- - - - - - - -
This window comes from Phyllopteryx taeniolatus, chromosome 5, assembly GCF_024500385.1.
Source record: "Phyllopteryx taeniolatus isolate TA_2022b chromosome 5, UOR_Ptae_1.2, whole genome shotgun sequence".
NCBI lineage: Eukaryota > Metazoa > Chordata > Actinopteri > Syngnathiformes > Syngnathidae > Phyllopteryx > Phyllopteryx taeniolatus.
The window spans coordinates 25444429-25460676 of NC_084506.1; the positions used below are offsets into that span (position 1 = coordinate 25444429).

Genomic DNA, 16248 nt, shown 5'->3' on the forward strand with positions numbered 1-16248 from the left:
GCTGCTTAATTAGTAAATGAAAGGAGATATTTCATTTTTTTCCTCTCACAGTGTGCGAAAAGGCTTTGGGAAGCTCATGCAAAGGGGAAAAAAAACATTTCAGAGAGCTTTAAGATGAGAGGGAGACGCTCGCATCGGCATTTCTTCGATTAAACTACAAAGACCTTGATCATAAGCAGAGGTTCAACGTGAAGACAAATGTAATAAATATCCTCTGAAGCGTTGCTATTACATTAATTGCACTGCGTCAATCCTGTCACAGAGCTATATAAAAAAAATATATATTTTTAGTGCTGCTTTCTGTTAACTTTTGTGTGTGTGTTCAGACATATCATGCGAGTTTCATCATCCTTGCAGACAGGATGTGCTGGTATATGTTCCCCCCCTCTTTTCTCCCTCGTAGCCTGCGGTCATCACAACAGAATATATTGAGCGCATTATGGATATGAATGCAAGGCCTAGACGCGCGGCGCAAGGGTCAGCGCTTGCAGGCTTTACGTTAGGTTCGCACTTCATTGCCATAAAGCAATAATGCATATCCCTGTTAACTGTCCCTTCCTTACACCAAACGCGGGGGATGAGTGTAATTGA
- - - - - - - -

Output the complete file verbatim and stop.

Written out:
This window comes from Phyllopteryx taeniolatus, chromosome 5, assembly GCF_024500385.1.
Source record: "Phyllopteryx taeniolatus isolate TA_2022b chromosome 5, UOR_Ptae_1.2, whole genome shotgun sequence".
NCBI lineage: Eukaryota > Metazoa > Chordata > Actinopteri > Syngnathiformes > Syngnathidae > Phyllopteryx > Phyllopteryx taeniolatus.
The window spans coordinates 25444429-25460676 of NC_084506.1; the positions used below are offsets into that span (position 1 = coordinate 25444429).

Genomic DNA, 16248 nt, shown 5'->3' on the forward strand with positions numbered 1-16248 from the left:
GCTGCTTAATTAGTAAATGAAAGGAGATATTTCATTTTTTTCCTCTCACAGTGTGCGAAAAGGCTTTGGGAAGCTCATGCAAAGGGGAAAAAAAACATTTCAGAGAGCTTTAAGATGAGAGGGAGACGCTCGCATCGGCATTTCTTCGATTAAACTACAAAGACCTTGATCATAAGCAGAGGTTCAACGTGAAGACAAATGTAATAAATATCCTCTGAAGCGTTGCTATTACATTAATTGCACTGCGTCAATCCTGTCACAGAGCTATATAAAAAAAATATATATTTTTAGTGCTGCTTTCTGTTAACTTTTGTGTGTGTGTTCAGACATATCATGCGAGTTTCATCATCCTTGCAGACAGGATGTGCTGGTATATGTTCCCCCCCTCTTTTCTCCCTCGTAGCCTGCGGTCATCACAACAGAATATATTGAGCGCATTATGGATATGAATGCAAGGCCTAGACGCGCGGCGCAAGGGTCAGCGCTTGCAGGCTTTACGTTAGGTTCGCACTTCATTGCCATAAAGCAATAATGCATATCCCTGTTAACTGTCCCTTCCTTACACCAAACGCGGGGGATGAGTGTAATTGA